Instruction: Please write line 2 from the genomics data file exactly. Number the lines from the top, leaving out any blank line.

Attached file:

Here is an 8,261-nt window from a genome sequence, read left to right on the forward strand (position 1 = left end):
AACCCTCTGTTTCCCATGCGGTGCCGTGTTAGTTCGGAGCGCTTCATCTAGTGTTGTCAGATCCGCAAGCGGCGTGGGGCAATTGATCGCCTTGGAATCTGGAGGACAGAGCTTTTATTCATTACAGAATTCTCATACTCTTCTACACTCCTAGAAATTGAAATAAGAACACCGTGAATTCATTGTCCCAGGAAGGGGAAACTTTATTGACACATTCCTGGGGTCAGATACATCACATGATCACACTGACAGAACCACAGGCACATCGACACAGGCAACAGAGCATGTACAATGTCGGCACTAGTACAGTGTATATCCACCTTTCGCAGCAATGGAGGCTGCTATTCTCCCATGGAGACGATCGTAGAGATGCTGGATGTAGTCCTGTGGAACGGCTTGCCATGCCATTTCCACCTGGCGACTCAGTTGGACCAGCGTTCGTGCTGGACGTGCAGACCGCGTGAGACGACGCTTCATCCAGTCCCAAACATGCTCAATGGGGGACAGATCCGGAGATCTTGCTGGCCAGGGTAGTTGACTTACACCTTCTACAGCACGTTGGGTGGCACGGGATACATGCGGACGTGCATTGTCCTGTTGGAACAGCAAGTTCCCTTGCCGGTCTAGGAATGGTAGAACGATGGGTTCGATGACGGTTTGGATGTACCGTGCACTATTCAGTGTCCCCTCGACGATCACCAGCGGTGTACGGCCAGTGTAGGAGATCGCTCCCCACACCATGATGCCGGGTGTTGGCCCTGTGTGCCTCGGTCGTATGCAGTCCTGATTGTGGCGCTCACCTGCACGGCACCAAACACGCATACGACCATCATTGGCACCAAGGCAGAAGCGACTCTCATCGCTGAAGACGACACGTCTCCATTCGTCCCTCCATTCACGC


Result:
AACCCTCTGTTTCCCATGCGGTGCCGTGTTAGTTCGGAGCGCTTCATCTAGTGTTGTCAGATCCGCAAGCGGCGTGGGGCAATTGATCGCCTTGGAATCTGGAGGACAGAGCTTTTATTCATTACAGAATTCTCATACTCTTCTACACTCCTAGAAATTGAAATAAGAACACCGTGAATTCATTGTCCCAGGAAGGGGAAACTTTATTGACACATTCCTGGGGTCAGATACATCACATGATCACACTGACAGAACCACAGGCACATCGACACAGGCAACAGAGCATGTACAATGTCGGCACTAGTACAGTGTATATCCACCTTTCGCAGCAATGGAGGCTGCTATTCTCCCATGGAGACGATCGTAGAGATGCTGGATGTAGTCCTGTGGAACGGCTTGCCATGCCATTTCCACCTGGCGACTCAGTTGGACCAGCGTTCGTGCTGGACGTGCAGACCGCGTGAGACGACGCTTCATCCAGTCCCAAACATGCTCAATGGGGGACAGATCCGGAGATCTTGCTGGCCAGGGTAGTTGACTTACACCTTCTACAGCACGTTGGGTGGCACGGGATACATGCGGACGTGCATTGTCCTGTTGGAACAGCAAGTTCCCTTGCCGGTCTAGGAATGGTAGAACGATGGGTTCGATGACGGTTTGGATGTACCGTGCACTATTCAGTGTCCCCTCGACGATCACCAGCGGTGTACGGCCAGTGTAGGAGATCGCTCCCCACACCATGATGCCGGGTGTTGGCCCTGTGTGCCTCGGTCGTATGCAGTCCTGATTGTGGCGCTCACCTGCACGGCACCAAACACGCATACGACCATCATTGGCACCAAGGCAGAAGCGACTCTCATCGCTGAAGACGACACGTCTCCATTCGTCCCTCCATTCACGC